Recently, French industrial designer Kacimi Latamene made hypebeasts go crazy over a pair Asics. Who would’ve thought?
Well maybe because they resemble quite a bit to the Yeezy Foam Runners, which have exploded amongst hypebeasts due their futuristic design.
The sneaker that Latamene created was an oversized, perforated shell and lined with a form-fitting sock. As expected, questions about the release date etc came flooding in, but since the project isn’t backed by Asics, it will stay a concept and has no known plans for production and distribution.
But what got us thinking here at TNC, is that even though Asics might be not be the most appreciated brand amongst hypebeasts, it still received a huge amount of attention and hype. Asics mostly focuses on performance and not exclusivity in contrast to Nike or Adidas. But thanks to Latamene’s ‘revamp’ of the brand, Asics reached demographics that the brand hadn’t reached before. Why is that?
Is it really a certain type of design, or is it solely exclusivity that drives hypebeasts? And is this hype culture getting out of hand?
In this case, the overwhelming response to the sneaker might be a result of the rise of all things digital, in combination with its futuristic, Yeezy inspired design. As Latamene noted in an Instagram comment, the sneaker isn’t even wearable, as they aren’t tangible. They are a 3D rendering of the sneaker.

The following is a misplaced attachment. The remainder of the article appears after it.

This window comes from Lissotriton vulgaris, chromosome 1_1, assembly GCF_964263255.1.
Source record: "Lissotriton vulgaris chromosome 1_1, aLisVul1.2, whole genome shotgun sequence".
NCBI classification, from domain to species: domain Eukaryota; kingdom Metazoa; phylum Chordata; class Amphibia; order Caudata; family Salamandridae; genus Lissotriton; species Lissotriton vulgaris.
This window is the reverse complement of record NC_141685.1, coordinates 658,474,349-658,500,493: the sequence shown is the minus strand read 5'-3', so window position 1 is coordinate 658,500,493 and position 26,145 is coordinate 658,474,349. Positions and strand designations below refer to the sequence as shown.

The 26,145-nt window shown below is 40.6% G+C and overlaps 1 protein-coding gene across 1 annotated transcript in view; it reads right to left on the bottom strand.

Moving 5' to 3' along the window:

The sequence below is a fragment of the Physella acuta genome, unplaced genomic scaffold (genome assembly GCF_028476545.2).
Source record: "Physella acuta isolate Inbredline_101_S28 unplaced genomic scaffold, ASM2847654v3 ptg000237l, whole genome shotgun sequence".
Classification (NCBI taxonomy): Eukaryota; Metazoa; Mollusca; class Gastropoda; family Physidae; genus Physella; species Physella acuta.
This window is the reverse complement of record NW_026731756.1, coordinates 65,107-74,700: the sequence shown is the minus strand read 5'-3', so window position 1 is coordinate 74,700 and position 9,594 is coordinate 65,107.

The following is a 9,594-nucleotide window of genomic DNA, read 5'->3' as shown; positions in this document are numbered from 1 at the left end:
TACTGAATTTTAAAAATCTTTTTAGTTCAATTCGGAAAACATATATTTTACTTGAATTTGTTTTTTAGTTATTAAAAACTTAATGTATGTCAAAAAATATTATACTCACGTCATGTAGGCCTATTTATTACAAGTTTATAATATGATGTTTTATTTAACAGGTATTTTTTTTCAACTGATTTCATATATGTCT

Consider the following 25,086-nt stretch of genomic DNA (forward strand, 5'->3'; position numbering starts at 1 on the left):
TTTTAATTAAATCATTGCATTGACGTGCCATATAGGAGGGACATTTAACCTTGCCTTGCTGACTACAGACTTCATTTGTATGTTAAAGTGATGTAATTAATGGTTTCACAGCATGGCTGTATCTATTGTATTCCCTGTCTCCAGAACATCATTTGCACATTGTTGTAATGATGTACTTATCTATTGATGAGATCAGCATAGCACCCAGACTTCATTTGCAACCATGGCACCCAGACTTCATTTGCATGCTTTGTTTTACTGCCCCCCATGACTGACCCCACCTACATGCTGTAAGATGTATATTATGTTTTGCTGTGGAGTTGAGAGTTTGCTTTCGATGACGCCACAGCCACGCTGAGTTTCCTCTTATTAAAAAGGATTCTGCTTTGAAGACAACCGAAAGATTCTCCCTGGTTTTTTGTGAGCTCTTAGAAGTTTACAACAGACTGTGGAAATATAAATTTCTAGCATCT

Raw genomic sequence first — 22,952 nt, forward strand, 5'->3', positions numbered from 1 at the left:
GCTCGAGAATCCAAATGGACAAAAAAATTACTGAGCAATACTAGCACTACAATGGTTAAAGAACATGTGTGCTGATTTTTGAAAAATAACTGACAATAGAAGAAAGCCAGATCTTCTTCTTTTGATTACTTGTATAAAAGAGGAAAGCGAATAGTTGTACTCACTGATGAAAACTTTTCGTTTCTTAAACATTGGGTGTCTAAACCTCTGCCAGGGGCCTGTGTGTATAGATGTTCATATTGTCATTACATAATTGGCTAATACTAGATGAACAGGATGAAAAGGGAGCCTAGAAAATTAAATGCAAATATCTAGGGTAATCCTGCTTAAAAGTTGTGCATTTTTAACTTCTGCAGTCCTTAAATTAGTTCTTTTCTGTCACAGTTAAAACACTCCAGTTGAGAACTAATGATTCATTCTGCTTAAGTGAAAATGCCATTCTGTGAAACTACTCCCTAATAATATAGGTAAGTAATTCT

Latamene is not the first to produce a digital sneaker, companies like Gucci and RTFTK Studios have created virtual-only sneakers and have been very successful in doing so. The rise of NFT’s are a huge opportunity for Asics now, as they could possibly take advantage of Latamene’s design ideas.
There are definitely some things being hyped up that really do not deserve getting hyped up, but other things definitely do! Here at TNC support all kinds of creatives, and one of those is Nicole Mclaughlin.
Nicole is known for her viral projects, which see everyday items transformed into wearable pieces of design. Nicole has transformed old volleyballs into slippers, camera bags into bralettes, and crafted board shorts from packets of Haribo gummies. This unexpected translation of materials allows her to uniquely highlight the message of sustainability — a key element to her success in changing the perception around waste and sustainable design.
But now to answer the question whether or not the hype culture is getting out of hand, there’s no clear answer to it. But what can be said is that if anyone has become a ‘loser’ in the culture, it is the consumers. Things have been so ridiculously hard to get your hands on that only a small percentage of people can afford those exorbitant pieces.
What do you think? Has it gotten out of hand?